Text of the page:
Planting Pansies and Violas In The Spring And Fall

Planting Pansies and Violas In The Spring And Fall

 

One of the first signs of spring at your local garden center in the North East and Mid Atlantic is the arrival of flats and pots of spring Pansies and Violas for planting.  After a long, cold winter, gardeners and non gardeners alike crave the warm, rich colors of Pansies and Violas to brighten up the grey skies.

Many people are unsure of the difference between Pansies and Violas.  Generally Pansies have a larger “face”; markings in the center of the flower that often resemble a face. Violas are usually referred to as having a smaller flower but much more of them on a plant compared to Pansies, but with the new breeding by some top growers here and in the UK, Violas have come a long way on flower size.

We personally find Violas to be more vigorous in the garden.  Ours are grown in full sun to fairly heavy open shade and have good success.  They are practically insect and disease free, but watch out for slugs.  Rabbits and Woodchucks never bother my pansies or violas, but understand that deer will eat them. Once established they require watering only during really hot and dry weather.  Plants usually begin to fade by late July and are too ratty to leave in the garden by mid August.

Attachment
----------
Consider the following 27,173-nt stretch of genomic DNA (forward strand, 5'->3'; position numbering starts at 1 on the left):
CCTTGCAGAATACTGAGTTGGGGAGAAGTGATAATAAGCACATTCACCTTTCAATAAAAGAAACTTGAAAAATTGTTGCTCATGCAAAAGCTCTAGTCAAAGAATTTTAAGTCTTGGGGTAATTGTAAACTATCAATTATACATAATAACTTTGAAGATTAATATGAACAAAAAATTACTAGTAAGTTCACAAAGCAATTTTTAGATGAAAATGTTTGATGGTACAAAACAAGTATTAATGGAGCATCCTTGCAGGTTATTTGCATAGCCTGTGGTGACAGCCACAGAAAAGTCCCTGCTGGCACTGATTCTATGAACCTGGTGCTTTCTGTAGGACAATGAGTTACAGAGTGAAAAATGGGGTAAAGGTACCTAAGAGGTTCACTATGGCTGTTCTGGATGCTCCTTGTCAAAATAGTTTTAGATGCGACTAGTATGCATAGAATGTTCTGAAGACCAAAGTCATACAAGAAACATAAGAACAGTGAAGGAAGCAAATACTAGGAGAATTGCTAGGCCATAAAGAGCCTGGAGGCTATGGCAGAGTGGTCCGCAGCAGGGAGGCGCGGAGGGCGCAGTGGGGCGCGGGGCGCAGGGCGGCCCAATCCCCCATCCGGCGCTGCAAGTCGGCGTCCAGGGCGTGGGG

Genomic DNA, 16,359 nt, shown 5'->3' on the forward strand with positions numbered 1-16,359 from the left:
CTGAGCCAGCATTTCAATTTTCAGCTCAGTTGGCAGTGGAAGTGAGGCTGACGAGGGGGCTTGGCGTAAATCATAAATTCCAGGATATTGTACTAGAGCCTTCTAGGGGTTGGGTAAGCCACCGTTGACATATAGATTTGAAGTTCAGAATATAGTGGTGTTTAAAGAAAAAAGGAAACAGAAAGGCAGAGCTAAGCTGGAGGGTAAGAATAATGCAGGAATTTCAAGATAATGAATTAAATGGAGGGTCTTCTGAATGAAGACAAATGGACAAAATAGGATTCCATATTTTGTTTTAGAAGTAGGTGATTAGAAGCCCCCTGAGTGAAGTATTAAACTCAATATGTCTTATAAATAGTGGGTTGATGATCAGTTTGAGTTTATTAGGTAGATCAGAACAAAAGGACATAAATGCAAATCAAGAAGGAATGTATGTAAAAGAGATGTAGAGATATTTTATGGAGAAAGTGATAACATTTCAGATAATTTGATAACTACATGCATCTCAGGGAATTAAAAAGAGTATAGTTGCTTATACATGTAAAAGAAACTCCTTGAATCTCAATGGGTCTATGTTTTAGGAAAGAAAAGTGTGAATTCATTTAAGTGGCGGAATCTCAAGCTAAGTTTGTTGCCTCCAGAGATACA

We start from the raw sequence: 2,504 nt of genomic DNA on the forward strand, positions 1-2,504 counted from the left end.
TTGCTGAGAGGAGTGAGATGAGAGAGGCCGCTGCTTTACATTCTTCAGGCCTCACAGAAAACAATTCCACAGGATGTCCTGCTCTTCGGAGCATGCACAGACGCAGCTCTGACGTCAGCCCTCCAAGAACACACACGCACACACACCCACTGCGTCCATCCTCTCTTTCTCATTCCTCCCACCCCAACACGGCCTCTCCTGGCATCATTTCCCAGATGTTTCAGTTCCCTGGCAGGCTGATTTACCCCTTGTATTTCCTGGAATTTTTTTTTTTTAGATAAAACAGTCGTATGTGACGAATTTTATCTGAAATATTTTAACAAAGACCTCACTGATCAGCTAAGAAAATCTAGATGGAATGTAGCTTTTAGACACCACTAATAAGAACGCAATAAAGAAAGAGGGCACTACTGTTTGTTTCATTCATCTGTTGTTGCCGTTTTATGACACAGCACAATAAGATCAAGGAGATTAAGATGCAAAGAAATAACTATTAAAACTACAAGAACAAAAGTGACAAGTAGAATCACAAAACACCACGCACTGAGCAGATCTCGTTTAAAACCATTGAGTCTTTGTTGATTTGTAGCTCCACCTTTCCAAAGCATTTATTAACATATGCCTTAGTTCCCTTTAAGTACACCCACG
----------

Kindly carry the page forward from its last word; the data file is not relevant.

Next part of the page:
The other big dilemma gardener’s face with these plants is whether to plant them in the fall or the spring.  Most people think that the plants sold in garden centers in the fall are just for the season, like fall mums.  But that is not the case.  We always plant pansies and violas in October and even November for the following season.  Once established, they withstand the coldest, snowiest winter weather and by March or April are already growing and blooming profusely.  The advantage of planting in the fall is a more established plant should hot weather come early.  And they seen to last longer into the season than those planted in the spring. This method works in zones 5, 6 and 7 and we would bet they would winter over as far north as zone 4.

But regardless as to whether you are planting in the spring or fall, Pansies and Violas can’t be beat for range of color, sheer numbers of blooms and ease of culture.  If you haven’t tried them in your garden, you really should.

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